Films About Books

Two little treats for you tonight, and they’re both videos.

The first is a short piece of stop motion called ‘The Joy of Books’:


The second video is another short film, called ‘The Fantastic Flying Books of Mr Morris Lessmore’:


Hope you enjoyed them!


“The Best Book Ever”

High expectation is a writers enemy. It puts so much pressure on the writer and can cause writer’s block because the writer is scared to make anything less than perfect. This short by Lev Yilmaz demonstrates this viscous cycle in a witty, humorous way.

Yilmaz later, gives amazing advice on how to conquer that expectation, in a way that I never thought of before. In this clip linked here (between 1.17-2.42), he suggests that one should set out to make the most rubbish piece of work they can, thus cutting out all pretensions and allowing you to be free. Hope this clip and piece of advice helps any struggling writers out there, or at the very least put a smile on your face. Have a great Saturday folks.

For more videos on  Lev Yilmaz click here.

Waiting in the Small Hours

Tonight’s Good Night Gift is admittedly a little self-indulgent.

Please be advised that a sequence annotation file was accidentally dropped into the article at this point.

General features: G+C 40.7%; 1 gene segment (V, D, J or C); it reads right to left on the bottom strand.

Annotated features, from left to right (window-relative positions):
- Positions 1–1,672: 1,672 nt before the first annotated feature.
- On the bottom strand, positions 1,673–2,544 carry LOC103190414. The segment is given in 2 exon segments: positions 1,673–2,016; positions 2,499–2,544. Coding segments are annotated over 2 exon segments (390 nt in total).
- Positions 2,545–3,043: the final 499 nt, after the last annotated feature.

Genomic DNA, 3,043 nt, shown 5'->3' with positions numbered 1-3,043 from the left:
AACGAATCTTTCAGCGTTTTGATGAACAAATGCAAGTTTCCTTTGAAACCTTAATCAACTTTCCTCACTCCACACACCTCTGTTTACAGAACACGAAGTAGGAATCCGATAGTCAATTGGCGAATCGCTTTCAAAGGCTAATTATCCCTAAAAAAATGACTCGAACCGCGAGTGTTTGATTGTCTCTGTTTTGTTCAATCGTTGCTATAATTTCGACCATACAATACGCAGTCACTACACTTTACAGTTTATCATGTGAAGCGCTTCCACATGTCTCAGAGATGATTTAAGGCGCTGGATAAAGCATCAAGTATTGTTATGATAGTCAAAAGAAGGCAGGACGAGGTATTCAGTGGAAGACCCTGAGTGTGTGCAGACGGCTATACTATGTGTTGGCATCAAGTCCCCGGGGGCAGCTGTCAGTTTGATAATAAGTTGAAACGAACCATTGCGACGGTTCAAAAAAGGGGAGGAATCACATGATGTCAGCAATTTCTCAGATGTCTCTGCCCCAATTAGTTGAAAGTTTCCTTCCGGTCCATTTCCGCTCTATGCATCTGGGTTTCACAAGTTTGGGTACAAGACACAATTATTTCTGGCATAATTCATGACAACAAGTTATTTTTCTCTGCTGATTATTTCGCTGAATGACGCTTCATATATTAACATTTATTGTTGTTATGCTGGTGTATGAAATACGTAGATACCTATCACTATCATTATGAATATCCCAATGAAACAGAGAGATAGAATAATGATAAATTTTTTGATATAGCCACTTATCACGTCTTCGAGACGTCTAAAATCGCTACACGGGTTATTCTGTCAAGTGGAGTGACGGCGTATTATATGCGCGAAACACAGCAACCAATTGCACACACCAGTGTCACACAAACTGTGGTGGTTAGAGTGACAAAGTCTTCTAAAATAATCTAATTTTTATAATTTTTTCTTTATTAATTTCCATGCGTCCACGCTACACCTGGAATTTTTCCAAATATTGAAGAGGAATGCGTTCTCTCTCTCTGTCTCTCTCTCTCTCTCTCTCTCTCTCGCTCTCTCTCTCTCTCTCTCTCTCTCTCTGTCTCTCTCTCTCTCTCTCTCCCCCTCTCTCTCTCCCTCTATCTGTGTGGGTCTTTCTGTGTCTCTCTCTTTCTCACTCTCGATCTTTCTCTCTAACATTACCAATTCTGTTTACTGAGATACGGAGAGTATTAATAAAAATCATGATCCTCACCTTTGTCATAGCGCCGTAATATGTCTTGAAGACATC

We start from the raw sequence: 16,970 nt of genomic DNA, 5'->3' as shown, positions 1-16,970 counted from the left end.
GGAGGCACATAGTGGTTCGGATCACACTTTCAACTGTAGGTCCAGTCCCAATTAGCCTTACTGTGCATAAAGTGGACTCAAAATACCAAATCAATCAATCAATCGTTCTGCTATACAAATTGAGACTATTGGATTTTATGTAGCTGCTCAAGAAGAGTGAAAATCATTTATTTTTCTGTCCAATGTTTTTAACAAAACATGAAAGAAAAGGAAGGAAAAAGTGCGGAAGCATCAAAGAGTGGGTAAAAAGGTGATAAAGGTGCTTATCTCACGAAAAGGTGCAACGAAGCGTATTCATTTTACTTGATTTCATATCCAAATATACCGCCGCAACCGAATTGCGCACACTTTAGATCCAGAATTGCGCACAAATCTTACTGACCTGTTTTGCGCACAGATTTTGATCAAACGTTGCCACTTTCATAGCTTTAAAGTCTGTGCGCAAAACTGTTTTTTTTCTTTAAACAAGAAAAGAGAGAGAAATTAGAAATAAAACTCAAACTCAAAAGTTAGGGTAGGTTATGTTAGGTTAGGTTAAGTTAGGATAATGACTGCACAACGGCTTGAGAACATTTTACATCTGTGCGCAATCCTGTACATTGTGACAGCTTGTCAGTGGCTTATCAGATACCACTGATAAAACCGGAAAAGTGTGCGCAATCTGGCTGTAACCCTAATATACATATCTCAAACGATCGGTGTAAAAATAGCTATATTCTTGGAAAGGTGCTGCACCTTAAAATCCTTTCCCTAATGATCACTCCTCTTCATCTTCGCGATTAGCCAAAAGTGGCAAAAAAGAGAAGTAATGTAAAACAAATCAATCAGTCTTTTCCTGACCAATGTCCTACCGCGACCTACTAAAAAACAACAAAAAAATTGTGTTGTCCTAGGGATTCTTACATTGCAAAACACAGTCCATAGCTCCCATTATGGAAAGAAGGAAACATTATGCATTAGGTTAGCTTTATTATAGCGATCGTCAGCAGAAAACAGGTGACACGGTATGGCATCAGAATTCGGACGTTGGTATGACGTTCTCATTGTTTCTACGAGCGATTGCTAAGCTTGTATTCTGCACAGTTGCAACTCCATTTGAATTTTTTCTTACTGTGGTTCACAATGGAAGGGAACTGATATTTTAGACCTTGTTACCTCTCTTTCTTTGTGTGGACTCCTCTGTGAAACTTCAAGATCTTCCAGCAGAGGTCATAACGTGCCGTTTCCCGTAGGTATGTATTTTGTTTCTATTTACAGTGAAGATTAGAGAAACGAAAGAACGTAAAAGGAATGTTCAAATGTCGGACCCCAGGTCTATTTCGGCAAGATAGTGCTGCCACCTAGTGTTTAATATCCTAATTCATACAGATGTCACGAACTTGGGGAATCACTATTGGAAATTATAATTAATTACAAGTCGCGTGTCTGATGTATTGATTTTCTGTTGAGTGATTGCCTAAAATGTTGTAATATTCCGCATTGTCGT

The Barbican Young Filmmakers recently made a short film of my poem, ‘Waiting in the Small Hours’. It’s a poem about dreams and the space between waking and sleeping. (You can read the poem by itself if you want, as I’ve posted it underneath the video, but the film really brings it to life.)

The film itself is full of gorgeous shots, and is brilliantly put together. A magnificent job by Barbican Young Filmmakers. Much thanks and praise.

Enjoy, and sleep well.


Waiting in the Small Hours
by Katie Hale

In the underbelly of night, I count seconds
by the clock’s mechanical heartbeat,
hoping they will transmutate into a dream
of horses’ hooves on the cobblestones of a dead city,
with a soft cotton duvet swirling in the industrial smoke.
Any dream will do, so I hum to the metronome pulse
beating time into a line like a piano teacher’s ruler:

Tick.    Tick     – and every tock is a cross
disapproving my unshuttered eyes. And still I lie
awake. I strain to lighten the darkness, shade by shade,
as birdsong and train-rumbles summon the morning.

Only in the cobweb-grey hours of dust-bin men
and Canary Wharf commuters, only then
I slump into dawn, and dream of empty platforms.

The Man with the Beautiful Eyes

Beautifully Creepy.
Poem by Charles Bukowski,  film by Jonathan Hodgson. Click here for more on Hodgson’s shorts.